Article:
In 1990, Will Vinton wanted to attract more creative types to Portland—so he launched a conference, creatively titled the Creative Conference, which drew thousands of local and out-of-town entrepreneurs for an annual weekend of lectures through the 90s. It was partially selfish, admits the Academy Award-winning animator, who coined the term Claymation.

"I liked building my studio in Portland, this smaller area that wasn't considered a hotbed for such things," Vinton said. "We wanted to give back to that community, and to build a bigger talent pool that we could tap into."

 
A quarter century later, and after two hiatuses, the conference returns this weekend with speakers like Lego and Starbucks alum Stanley Hainsworth, Disney animator Nik Ranieri, and Pink Martini songstress China Forbes, who will “open the kimono” as organizers put it, revealing their tools for success.

But no one needs to attract creatives to Portland anymore. And with a crowded creative marketplace, is the conference already obsolete in an era of short, streamable conference talks with eye-popping video and a few nice charts?

“It’s not a 140 character conference. it’s not even an 18 minute TED talk—the speaker really has to let the audience in their head,” insists current organizer Steve Gehlen, which means a classic conference of 40-minute speeches, scheduled breaks and a networking lunch. “It’s not about getting big jobs in L.A.” says Vinton, “ it’s just how to live and work as freelancer, independent or small company.” 

If it sounds like something out of another era, it is. The conference's golden age was before the fall of the Twin Towers, when Vinton ran the weekend-long conference as a nonprofit, flying talent in first-class and putting them up in hotels with money from sponsors and donors.

 
“9/11 killed it,” he said. “It was scheduled for the 14th, then suddenly everyone was told not to travel and we’d spent all the money from this nonprofit. It was too hard to resurrect.”

In 2008, local startup ad-man Steve Gehlen agreed to help relaunch Vinton's dream. But after 14 years, Gehlen needed a break. Now he's bringing it back, pared down to one day and operating as a fundraiser for K-12 arts education in Oregon.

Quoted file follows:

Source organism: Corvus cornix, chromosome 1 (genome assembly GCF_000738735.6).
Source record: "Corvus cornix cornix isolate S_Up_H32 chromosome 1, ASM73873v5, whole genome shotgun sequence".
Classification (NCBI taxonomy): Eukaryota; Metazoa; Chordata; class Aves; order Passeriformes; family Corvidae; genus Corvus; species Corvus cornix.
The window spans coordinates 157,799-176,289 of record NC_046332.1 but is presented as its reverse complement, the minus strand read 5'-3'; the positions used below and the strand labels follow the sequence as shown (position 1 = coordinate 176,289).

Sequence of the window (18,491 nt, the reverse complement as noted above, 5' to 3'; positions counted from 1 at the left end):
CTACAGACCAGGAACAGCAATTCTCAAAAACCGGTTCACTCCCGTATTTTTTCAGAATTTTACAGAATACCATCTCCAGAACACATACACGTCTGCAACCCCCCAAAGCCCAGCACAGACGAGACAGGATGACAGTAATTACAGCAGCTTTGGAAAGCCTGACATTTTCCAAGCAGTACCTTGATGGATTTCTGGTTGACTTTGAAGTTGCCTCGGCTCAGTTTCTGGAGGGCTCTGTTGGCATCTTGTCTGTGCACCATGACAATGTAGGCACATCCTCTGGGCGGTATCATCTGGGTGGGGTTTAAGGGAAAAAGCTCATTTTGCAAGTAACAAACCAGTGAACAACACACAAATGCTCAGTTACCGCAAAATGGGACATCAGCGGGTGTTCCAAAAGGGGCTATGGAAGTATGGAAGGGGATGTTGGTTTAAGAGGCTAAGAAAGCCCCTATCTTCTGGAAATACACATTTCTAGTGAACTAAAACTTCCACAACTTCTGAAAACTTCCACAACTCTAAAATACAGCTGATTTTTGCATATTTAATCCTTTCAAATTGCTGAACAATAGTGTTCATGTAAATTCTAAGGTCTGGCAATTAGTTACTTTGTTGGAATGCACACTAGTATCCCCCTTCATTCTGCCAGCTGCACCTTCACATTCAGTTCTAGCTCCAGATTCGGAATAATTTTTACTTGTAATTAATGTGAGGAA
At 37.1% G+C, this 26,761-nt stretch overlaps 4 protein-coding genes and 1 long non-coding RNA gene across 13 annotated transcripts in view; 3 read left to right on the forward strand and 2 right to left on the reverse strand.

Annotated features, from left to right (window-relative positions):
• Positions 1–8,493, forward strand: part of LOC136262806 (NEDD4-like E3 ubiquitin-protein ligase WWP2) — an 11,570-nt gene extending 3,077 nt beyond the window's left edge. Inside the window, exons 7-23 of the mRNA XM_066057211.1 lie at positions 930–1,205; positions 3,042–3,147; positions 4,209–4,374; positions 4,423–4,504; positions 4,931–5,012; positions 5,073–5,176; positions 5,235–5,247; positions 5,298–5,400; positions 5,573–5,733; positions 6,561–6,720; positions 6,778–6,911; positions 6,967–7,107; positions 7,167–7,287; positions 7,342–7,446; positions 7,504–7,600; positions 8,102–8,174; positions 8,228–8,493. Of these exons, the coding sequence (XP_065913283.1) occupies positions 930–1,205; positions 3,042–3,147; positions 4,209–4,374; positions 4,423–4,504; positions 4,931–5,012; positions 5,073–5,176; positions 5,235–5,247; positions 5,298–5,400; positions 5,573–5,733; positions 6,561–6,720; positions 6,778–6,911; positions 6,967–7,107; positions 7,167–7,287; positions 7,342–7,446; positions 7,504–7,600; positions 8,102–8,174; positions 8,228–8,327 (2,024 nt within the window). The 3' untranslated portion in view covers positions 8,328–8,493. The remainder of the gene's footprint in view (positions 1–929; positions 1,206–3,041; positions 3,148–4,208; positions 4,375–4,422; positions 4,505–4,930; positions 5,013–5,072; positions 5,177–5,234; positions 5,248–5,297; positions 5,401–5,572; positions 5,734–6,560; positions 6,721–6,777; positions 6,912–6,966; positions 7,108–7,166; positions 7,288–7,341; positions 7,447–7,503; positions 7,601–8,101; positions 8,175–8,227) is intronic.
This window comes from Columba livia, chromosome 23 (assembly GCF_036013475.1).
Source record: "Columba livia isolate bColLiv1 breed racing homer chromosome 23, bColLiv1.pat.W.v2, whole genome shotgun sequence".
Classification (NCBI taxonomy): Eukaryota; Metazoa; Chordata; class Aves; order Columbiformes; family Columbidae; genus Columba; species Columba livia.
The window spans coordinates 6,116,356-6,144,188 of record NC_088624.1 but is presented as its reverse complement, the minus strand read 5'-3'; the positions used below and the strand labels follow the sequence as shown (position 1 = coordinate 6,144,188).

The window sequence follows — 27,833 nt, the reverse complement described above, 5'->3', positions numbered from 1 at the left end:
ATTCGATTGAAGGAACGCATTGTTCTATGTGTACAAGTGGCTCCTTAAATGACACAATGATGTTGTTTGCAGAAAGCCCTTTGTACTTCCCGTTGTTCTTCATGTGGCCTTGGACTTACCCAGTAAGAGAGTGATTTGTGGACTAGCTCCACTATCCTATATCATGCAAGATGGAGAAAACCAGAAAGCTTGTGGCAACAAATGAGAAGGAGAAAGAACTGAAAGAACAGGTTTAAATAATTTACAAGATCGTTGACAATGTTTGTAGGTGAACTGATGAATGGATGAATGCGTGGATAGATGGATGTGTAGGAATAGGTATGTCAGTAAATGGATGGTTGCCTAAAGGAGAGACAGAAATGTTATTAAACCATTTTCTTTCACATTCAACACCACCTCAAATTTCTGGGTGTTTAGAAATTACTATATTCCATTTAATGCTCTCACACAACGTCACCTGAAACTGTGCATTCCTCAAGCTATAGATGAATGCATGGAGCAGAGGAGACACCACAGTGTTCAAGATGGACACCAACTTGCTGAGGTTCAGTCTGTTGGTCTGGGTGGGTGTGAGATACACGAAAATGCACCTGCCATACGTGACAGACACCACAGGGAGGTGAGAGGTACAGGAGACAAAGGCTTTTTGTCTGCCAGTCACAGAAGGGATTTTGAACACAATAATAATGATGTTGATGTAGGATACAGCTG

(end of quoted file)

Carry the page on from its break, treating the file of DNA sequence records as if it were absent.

"If it doesn't happen now it might not ever," Gehlen said. "It's a lot of work, all volunteer, and I needed a rest. I came back with all this passion, but I want the conference to be able to exist independent of me in the future."

But Gehlen doesn’t have any heir in the wings and there’s a whole new playing field to tackle this time around. “In the 90s, we owned September,” Gehlen said. “Then when we went dark after 9/11, PICA stepped up, and the second time we shut down XOXO emerged. Now the calendar is very crowded.” 

Vinton and Gehlen both classify their Creative Conference as unique, but its most notable distinction might be its nostalgia. In an era where audiences expect unconventional experiences—think Virtual Reality goggles at a film festival, “potent forest spirits” at an outdoor PICA performance and a light-up suit that responds to sound at fashion week

"We're not trying to reinvent the wheel from what worked in the 90s," says Gehlen. "How people think and collaborate hasn't changed, just the tools they use."

And despite the rising cost of living here, and the arrival of more tech jobs, they say Portland still has a unique creative community.

"It's not like L.A. or New York. There are festivals in every city, various kinds of comic-cons and conferences," says Vinton. "Portland was unique in being a creative center with more independent, entrepreneurial spirit."

"When Silicon Valley people come in, they stick out unless they adapt," he says. "Portlanders aren't pretentious… they're concerned with interesting work and people, and then they think that money will just flow naturally—or that's not even an issue."


GO: Portland's Creative Conference is at The Armory at Portland Center Stage, 128 NW 11th Ave., cre8con.com. 8 am Friday, Sept. 25. $99.